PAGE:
Day 1 - Session 3
Lynne Friedli, Centre for Welfare Reform
This paper reflects on a growing body of evidence on the damaging mental health impact of key aspects of welfare reform, including the impact of benefit cuts, workfare, sanctions, greater conditionality and the heightened sense of stigma attached to claiming benefits, notably for disabled people. Drawing on personal testimony from claimants, I will also look at the rise of psychological conditionality and the impact of psychological explanations – and prescriptions – for unemployment. Finally, I’ll consider what we can learn from the resistance: the mental health, disability rights and grass roots trade union activists who came together in solidarity to expose the mental health consequences of austerity.
Pearl Mok, The University of Manchester
Childhood poverty is associated with elevated risks for self-harm, but how risks are modified by parental socioeconomic mobility remains unclear. We investigated parental income trajectories during childhood and subsequent risks of self-harm.
Using Danish national registers, we constructed a nested case-control study of all first registered episodes of self-harm (N=21,267) at ages 15-33. Each case was matched to 25 controls on sex and age using incidence density sampling. Parental income was assessed in the birth-year, and at ages 5, 10 and 15. Incidence rate ratios (IRRs) were estimated using conditional logistic regression.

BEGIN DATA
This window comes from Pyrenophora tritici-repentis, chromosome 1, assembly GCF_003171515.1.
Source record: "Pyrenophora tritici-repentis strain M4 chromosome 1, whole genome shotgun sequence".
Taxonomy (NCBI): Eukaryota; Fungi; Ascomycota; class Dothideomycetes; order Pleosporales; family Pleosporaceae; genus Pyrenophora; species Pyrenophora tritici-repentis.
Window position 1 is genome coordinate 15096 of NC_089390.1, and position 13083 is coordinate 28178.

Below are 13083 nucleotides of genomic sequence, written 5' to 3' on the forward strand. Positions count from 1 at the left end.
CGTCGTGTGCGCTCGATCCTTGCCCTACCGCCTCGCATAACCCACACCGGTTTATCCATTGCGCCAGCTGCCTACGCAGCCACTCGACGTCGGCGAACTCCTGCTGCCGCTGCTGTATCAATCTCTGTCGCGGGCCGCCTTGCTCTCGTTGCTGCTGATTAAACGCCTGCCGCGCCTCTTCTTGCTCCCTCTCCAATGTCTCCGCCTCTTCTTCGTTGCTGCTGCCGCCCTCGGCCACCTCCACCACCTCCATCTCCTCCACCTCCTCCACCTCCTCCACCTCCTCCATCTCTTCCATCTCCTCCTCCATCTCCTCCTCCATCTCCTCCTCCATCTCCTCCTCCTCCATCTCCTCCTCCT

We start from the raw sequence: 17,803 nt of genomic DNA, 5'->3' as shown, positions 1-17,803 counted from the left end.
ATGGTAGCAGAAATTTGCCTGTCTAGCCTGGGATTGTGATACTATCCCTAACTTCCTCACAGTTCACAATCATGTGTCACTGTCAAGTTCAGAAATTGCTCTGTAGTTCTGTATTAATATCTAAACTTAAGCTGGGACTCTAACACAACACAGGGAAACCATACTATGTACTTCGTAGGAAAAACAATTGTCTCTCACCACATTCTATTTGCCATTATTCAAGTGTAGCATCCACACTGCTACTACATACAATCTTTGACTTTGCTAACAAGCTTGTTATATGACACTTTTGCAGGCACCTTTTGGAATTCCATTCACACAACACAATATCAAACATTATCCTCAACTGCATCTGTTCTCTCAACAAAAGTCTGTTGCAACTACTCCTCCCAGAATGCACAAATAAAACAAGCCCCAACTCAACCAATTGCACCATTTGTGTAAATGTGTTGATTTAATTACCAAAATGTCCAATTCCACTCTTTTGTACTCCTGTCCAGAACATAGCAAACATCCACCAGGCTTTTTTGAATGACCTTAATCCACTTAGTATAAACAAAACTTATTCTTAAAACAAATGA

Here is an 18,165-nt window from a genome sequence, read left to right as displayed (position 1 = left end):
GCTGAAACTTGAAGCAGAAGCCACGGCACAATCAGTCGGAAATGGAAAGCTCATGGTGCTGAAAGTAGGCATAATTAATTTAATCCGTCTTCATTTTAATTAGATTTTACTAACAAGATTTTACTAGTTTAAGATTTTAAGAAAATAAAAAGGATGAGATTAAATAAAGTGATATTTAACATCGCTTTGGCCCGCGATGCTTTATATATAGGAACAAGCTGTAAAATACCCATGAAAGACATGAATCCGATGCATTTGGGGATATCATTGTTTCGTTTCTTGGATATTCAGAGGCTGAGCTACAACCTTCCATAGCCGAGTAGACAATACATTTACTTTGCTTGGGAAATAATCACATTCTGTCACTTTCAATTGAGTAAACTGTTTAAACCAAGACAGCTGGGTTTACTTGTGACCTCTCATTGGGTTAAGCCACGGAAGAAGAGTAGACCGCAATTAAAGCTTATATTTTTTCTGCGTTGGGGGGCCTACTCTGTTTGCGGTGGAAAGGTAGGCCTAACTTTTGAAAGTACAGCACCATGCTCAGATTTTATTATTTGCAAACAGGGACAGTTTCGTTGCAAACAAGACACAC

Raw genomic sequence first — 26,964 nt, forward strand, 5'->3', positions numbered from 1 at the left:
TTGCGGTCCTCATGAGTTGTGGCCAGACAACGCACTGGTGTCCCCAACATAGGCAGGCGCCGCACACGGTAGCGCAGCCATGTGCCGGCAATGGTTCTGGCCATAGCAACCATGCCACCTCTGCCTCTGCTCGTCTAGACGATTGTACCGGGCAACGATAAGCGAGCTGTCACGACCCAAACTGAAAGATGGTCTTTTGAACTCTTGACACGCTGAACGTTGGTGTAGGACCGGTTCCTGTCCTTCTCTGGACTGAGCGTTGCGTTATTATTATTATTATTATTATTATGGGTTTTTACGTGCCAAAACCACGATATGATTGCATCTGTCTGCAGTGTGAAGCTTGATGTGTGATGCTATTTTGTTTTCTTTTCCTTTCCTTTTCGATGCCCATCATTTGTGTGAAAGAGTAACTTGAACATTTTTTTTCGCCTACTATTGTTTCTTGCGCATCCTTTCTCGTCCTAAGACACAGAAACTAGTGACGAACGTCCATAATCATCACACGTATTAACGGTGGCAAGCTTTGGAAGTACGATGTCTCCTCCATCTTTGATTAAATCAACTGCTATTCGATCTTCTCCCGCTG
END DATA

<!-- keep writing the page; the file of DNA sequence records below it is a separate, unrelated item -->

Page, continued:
Results: Childhood family income is strongly linked with later risk of self-harm, with individuals growing up in the lowest income families having disproportionately elevated risks. The longer a child lived in poorer circumstances the higher their subsequent risks, and vice versa for time spent living in affluent conditions. Tackling the underlying causes of family poverty and income inequality, and associated psychosocial and sociocultural challenges to enable upward socioeconomic mobility, could potentially ameliorate risks for self-harm in young adults.
Laurie Anne Campbell & John McKendrick, Glasgow Caledonian University
The association between lone parenthood and poverty is long-standing and widely understood. However, there is no universal agreement over what should follow from this knowledge, with responses varying dramatically between those who perceive lone parents per se to be root of the problem, and those who rail against the poverty that is experienced by them. There is also much less certainty over the wider implications for lone parents of living with poverty.
This paper reflects on the experiences of almost 900 lone parents in Scotland who shared their thoughts on life as a lone parent, isolation and well-being in a study administered by the Scottish Poverty and Inequality Research Unit (SPIRU) on behalf of One Parent Families Scotland (OPFS). Drawing on survey evidence and one-to-one in-depth interviews, in this paper we demonstrate the ways in poverty history and trajectory is associated with mental distress and isolation among lone parents. In light of the Child Poverty (Scotland) Act 2017 and the identification of lone parent families as one of the six priority groups in the Delivery Plan, we consider the implications of these findings for the prospects of eradicating child poverty in Scotland by 2030.